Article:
2 | Grateful Dead

One hit: Touch of Grey, #9 in 1987

Go figure — an eternally loyal army of hippies doesn’t translate into huge financial returns.

3 | The White Stripes

One hit: Icky Thump, #26 in 2007

I’m glad the White Stripes broke when they did, back before the economy became an excuse to do 49 things formulaic-ly mainstream for every one “art” gamble. In the climate today, it’s more likely that they would’ve been cast as the “troubled couple” on the Amazing Race than gotten a record deal.

4 | Garth Brooks

One hit: Lost in You, #5 in 1999

Garth Brooks is the prime example on this list of someone who just murdered a niche Billboard chart — in his case, the country one — but never crossed over to the mainstream. He was, after all, from the final era of country singers who weren’t trying to crack through to the mainstream as Swiftly as possible.

To add exponential insult to injury, Garth’s only top 40 single was from that rock album he made under the pseudonym “Chris Gaines.” No song actually attributed to Garth Brooks has ever made the top 40. Ouch.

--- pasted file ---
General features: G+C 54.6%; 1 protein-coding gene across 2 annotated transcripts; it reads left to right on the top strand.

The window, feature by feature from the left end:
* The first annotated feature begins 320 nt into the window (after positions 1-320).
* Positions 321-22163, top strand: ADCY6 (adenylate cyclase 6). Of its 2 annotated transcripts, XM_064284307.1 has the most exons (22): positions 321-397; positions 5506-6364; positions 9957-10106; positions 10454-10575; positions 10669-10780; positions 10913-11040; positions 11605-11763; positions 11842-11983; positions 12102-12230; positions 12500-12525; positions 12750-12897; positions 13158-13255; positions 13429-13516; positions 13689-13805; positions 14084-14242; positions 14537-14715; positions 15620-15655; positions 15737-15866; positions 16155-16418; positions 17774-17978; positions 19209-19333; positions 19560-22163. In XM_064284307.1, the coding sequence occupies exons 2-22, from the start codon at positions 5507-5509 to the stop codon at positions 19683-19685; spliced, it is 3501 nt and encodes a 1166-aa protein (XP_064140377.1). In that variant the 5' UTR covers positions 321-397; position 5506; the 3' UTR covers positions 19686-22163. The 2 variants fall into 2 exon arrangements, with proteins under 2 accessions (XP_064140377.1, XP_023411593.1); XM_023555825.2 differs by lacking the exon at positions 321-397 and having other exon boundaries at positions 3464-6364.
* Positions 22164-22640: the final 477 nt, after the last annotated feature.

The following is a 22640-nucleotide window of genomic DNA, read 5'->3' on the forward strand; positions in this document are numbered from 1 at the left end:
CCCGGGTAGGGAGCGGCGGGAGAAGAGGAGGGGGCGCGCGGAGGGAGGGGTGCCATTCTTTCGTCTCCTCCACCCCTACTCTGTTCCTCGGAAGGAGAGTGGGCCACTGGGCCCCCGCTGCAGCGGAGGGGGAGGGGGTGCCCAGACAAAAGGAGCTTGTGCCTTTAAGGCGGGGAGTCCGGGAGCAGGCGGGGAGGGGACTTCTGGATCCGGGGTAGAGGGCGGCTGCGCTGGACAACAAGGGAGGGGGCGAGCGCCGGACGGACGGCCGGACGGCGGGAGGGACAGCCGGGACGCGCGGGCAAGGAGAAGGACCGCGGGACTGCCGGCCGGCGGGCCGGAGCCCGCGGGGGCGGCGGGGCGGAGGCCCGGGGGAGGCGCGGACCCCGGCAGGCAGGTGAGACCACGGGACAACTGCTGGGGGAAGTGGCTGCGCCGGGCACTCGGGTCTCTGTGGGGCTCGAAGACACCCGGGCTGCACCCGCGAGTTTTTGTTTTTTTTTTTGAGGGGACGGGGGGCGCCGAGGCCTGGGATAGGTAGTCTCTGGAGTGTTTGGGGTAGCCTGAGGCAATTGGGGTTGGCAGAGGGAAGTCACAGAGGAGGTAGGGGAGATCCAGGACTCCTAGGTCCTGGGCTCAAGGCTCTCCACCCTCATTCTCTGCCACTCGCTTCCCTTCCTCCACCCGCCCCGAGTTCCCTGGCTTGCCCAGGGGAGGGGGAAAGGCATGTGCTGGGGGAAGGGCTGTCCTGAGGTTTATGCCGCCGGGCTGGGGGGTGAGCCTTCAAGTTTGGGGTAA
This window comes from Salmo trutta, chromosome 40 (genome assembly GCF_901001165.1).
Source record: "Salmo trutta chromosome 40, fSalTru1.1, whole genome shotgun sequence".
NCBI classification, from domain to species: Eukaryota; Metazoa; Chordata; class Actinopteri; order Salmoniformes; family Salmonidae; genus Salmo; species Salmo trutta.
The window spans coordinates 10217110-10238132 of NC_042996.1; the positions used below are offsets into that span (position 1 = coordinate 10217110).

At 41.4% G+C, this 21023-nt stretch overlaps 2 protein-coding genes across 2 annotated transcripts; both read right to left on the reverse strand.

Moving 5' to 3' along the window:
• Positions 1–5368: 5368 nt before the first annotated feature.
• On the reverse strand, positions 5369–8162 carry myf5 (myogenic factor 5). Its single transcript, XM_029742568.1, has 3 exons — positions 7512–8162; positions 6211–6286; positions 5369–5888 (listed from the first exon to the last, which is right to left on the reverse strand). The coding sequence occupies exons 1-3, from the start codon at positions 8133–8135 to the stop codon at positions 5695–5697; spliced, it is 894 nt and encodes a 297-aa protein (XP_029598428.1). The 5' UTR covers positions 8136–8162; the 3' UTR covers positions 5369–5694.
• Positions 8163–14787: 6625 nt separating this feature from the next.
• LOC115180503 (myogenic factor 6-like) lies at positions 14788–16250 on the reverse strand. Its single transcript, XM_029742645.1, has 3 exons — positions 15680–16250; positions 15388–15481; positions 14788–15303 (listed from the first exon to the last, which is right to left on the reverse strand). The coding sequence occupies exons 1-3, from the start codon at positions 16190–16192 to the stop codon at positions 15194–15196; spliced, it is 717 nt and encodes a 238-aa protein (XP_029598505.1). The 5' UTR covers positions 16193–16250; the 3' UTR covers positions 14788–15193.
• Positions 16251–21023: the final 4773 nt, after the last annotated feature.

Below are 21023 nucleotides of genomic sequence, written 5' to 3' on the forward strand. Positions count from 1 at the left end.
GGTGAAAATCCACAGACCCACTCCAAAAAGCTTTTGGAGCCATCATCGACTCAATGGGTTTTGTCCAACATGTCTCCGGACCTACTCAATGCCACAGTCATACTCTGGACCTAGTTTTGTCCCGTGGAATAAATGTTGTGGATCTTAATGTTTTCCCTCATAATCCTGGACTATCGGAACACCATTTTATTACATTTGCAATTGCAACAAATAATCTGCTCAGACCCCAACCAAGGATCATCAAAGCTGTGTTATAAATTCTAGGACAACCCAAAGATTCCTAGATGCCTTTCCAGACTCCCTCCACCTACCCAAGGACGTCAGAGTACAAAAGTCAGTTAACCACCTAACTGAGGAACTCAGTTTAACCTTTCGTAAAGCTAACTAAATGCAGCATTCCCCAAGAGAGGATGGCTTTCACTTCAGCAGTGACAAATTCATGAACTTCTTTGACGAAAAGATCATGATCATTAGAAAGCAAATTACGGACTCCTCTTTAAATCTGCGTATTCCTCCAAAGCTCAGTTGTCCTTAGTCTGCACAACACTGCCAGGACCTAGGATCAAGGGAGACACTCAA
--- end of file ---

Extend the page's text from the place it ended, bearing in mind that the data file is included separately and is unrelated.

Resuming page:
5 | Weezer

One hit: Beverly Hills, #10 in 2005

And yet, if I walked up to 90 percent of people I’ve ever known and said, “You take your car to work…” they’d respond, “I’ll take my board.”

This one surprised me a lot. Weezer songs that really SEEM like they got a lot of exposure … Buddy Holly, Say It Ain’t So, Hash Pipe, Island In the Sun … never even made the top 100.

6 | Blink 182

One hit: All the Small Things, #6 in 2000

It’s amazing with how ubiquitous Blink 182 became in the early 2000s that they never had another top 40 hit. I feel like there was a point where they had a song in every single teen or college comedy movie that came out for like an eight-year span. They probably came close to getting credit for scoring the American Pie franchise.

7 | Norah Jones

One hit: Don’t Know Why, #30 in 2002

We’re rapidly coming up on the ten-year anniversary of when people were just crapping themselves left and right over Norah Jones. I think at one point she won so many Grammys that she could’ve traded them in for a Cash4Gold record of $22.